"... there were more potent influences at work than force; one of these was official information published in La Independencia, the Insurgent organ, which followed the fortunes of the revolutionists. Its utterances were accepted by the people as gospel. It reached all official headquarters, and circulated extensively among the people throughout the Archipelago. It was the only Insurgent paper published in Luzon, and it was always issued from Aguinaldo's headquarters. When he and his staff retreated, La Independencia, with its few fonts of type, and its old Franklin handpress, was packed into a carabao cart, and dragged along. This printing outfit was of vast importance to the "paper" republic. Had we been able to capture the Insurgent printing outfit, I think the "government" would have perished of ennui.

"Always at a safe distance from the firing line Paterno, Mabini, Aguinaldo, or one of the cabinet ministers, spread into type the gospel of revolution, and circulated it broadcast throughout the Archipelago through the columns of La Independencia. These ardent revolutionists realized the influence of anything "in type," and employed their little outfit to the full limit of its possibilities."

While it was an insurecto (Devins), the carabao was also harnessed by the American military forces to serve them. Holmes (c1918) took the "slow, deliberate, and dignified" carabao as "a curious feature of the street life of Manila ... scores of  [them] dragging in their lazy wake long trains of carts now used for forwarding supplies to soldiers at the front"  during the night.  By daytime, these would return either empty or heaped with their dead or the wounded.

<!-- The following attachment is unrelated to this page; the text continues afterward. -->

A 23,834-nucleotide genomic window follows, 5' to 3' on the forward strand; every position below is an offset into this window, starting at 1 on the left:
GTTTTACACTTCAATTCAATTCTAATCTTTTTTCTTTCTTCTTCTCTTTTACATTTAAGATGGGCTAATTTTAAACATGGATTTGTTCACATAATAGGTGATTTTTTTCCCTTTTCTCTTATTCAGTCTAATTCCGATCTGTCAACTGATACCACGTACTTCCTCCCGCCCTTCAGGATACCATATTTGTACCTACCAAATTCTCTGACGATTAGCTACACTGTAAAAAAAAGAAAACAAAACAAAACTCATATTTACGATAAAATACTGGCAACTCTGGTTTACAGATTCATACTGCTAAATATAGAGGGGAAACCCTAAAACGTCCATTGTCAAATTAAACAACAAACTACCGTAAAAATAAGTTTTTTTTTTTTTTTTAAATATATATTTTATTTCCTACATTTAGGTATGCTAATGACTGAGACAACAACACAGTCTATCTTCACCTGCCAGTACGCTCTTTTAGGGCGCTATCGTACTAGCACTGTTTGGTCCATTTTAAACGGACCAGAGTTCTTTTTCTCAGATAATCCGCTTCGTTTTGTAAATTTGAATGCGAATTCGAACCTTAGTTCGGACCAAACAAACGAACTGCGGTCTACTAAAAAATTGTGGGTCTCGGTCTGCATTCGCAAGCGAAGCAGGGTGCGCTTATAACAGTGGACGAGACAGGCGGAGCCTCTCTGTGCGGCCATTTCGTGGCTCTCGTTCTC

After the fall of the Republic in Palanan, Isabela, the Americans put the carabaos to good use in building peace-time Philippines.  They hauled timber from the virgin forests for government infrastructures. They were harnessed for road building. Even when modern agricultural equipment were introduced, the carabaos continued to be kings of the farms and the farm-to-market roads though rinderpest almost wiped them all off in the early 1900s.  


Browne, George Waldo. (1900). The pearl of the Orient : the Philippine Islands. Boston: D. Estes and Co. Retrieved from;idno=sea210 

Carpenter, Frank. (1926). Through the Philippines and Hawaii. Garden City, N. Y.: Doubleday, Page and Company. Retrieved from

Dauncey, Campbell. (1906). An Englishwoman in the Philippines. London: John Murray. Retrieved from;idno=sea186.

Holmes, Burton. (1918?). Manila. Chicago?:? Retrieved from

Miller, George Amos. (1912). Interesting Manila: historical narratives concerning the pearl of the Orient. Manila: E.C. McCullough. Retrieved from

Morris, Charles. (1906). Our island empire: a hand-book of Cuba, Porto Rico, Hawaii, and the Philippine Islands. Philadelphia: Lippincot. Retrieved from;idno=sea200

Philippine exposition board. (1903). Official handbook of the Philippines and catalogue of the Philippine exhibit. Part 1. Manila: Bureau of public printing. Retrieved from 

Wildman, Edwin. (1901). Aguinaldo: a narrative of Filipino ambitions. Boston: Lothrop Pub. Co. Retrieved from

Photo credits: 

Browne, George Waldo. (1900). The pearl of the Orient : the Philippine Islands. Boston: D. Estes and Co. Retrieved from;idno=sea210

Hannaford, Ebenezer. (1900). History and description of the picturesque Philippines, with entertaining accounts of the people and their modes of living, customs, industries, climate and present conditions. Springfield, Ohio: The Crowell and Kirkpatrick Company. Retrieved from;idno=sea192

University of Wisconsin Digital Collections/National Archives and Records Administration (NARA) Philippines Images Collection. Retrieved from